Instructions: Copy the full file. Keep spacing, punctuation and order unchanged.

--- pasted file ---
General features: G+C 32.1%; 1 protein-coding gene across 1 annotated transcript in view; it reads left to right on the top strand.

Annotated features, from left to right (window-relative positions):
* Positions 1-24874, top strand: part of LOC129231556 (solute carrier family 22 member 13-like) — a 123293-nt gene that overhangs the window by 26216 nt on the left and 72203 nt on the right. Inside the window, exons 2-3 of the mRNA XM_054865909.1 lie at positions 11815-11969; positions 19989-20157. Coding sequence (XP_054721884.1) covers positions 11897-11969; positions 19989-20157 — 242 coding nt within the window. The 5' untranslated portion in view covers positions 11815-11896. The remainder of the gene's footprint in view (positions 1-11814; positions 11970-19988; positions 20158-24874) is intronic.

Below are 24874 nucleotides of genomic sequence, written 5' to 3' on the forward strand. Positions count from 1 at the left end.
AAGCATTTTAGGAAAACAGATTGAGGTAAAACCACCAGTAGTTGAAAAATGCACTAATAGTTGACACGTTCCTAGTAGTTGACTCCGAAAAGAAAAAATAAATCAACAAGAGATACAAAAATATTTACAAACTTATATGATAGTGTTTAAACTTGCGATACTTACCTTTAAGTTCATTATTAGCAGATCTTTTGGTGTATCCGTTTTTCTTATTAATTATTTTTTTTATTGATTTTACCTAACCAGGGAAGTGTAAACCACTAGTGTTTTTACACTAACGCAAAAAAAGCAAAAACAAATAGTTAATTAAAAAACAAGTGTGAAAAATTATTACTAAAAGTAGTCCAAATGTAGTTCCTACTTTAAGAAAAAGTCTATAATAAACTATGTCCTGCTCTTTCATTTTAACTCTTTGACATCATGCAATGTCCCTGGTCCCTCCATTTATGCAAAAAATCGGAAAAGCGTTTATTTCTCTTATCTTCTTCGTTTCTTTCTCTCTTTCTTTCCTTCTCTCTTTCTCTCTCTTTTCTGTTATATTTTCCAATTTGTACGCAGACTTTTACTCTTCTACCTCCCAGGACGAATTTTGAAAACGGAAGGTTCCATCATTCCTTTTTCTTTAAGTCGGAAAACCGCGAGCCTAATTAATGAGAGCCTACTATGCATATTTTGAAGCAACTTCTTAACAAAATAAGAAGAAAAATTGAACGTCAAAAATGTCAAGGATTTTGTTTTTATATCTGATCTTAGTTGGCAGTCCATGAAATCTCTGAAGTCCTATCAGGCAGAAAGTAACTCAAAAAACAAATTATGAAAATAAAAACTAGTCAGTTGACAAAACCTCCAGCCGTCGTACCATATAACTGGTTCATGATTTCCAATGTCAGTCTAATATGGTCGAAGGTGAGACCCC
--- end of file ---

General features: G+C 32.1%; 1 protein-coding gene across 1 annotated transcript in view; it reads left to right on the top strand.

Annotated features, from left to right (window-relative positions):
* Positions 1-24874, top strand: part of LOC129231556 (solute carrier family 22 member 13-like) — a 123293-nt gene that overhangs the window by 26216 nt on the left and 72203 nt on the right. Inside the window, exons 2-3 of the mRNA XM_054865909.1 lie at positions 11815-11969; positions 19989-20157. Coding sequence (XP_054721884.1) covers positions 11897-11969; positions 19989-20157 — 242 coding nt within the window. The 5' untranslated portion in view covers positions 11815-11896. The remainder of the gene's footprint in view (positions 1-11814; positions 11970-19988; positions 20158-24874) is intronic.

Below are 24874 nucleotides of genomic sequence, written 5' to 3' on the forward strand. Positions count from 1 at the left end.
AAGCATTTTAGGAAAACAGATTGAGGTAAAACCACCAGTAGTTGAAAAATGCACTAATAGTTGACACGTTCCTAGTAGTTGACTCCGAAAAGAAAAAATAAATCAACAAGAGATACAAAAATATTTACAAACTTATATGATAGTGTTTAAACTTGCGATACTTACCTTTAAGTTCATTATTAGCAGATCTTTTGGTGTATCCGTTTTTCTTATTAATTATTTTTTTTATTGATTTTACCTAACCAGGGAAGTGTAAACCACTAGTGTTTTTACACTAACGCAAAAAAAGCAAAAACAAATAGTTAATTAAAAAACAAGTGTGAAAAATTATTACTAAAAGTAGTCCAAATGTAGTTCCTACTTTAAGAAAAAGTCTATAATAAACTATGTCCTGCTCTTTCATTTTAACTCTTTGACATCATGCAATGTCCCTGGTCCCTCCATTTATGCAAAAAATCGGAAAAGCGTTTATTTCTCTTATCTTCTTCGTTTCTTTCTCTCTTTCTTTCCTTCTCTCTTTCTCTCTCTTTTCTGTTATATTTTCCAATTTGTACGCAGACTTTTACTCTTCTACCTCCCAGGACGAATTTTGAAAACGGAAGGTTCCATCATTCCTTTTTCTTTAAGTCGGAAAACCGCGAGCCTAATTAATGAGAGCCTACTATGCATATTTTGAAGCAACTTCTTAACAAAATAAGAAGAAAAATTGAACGTCAAAAATGTCAAGGATTTTGTTTTTATATCTGATCTTAGTTGGCAGTCCATGAAATCTCTGAAGTCCTATCAGGCAGAAAGTAACTCAAAAAACAAATTATGAAAATAAAAACTAGTCAGTTGACAAAACCTCCAGCCGTCGTACCATATAACTGGTTCATGATTTCCAATGTCAGTCTAATATGGTCGAAGGTGAGACCCC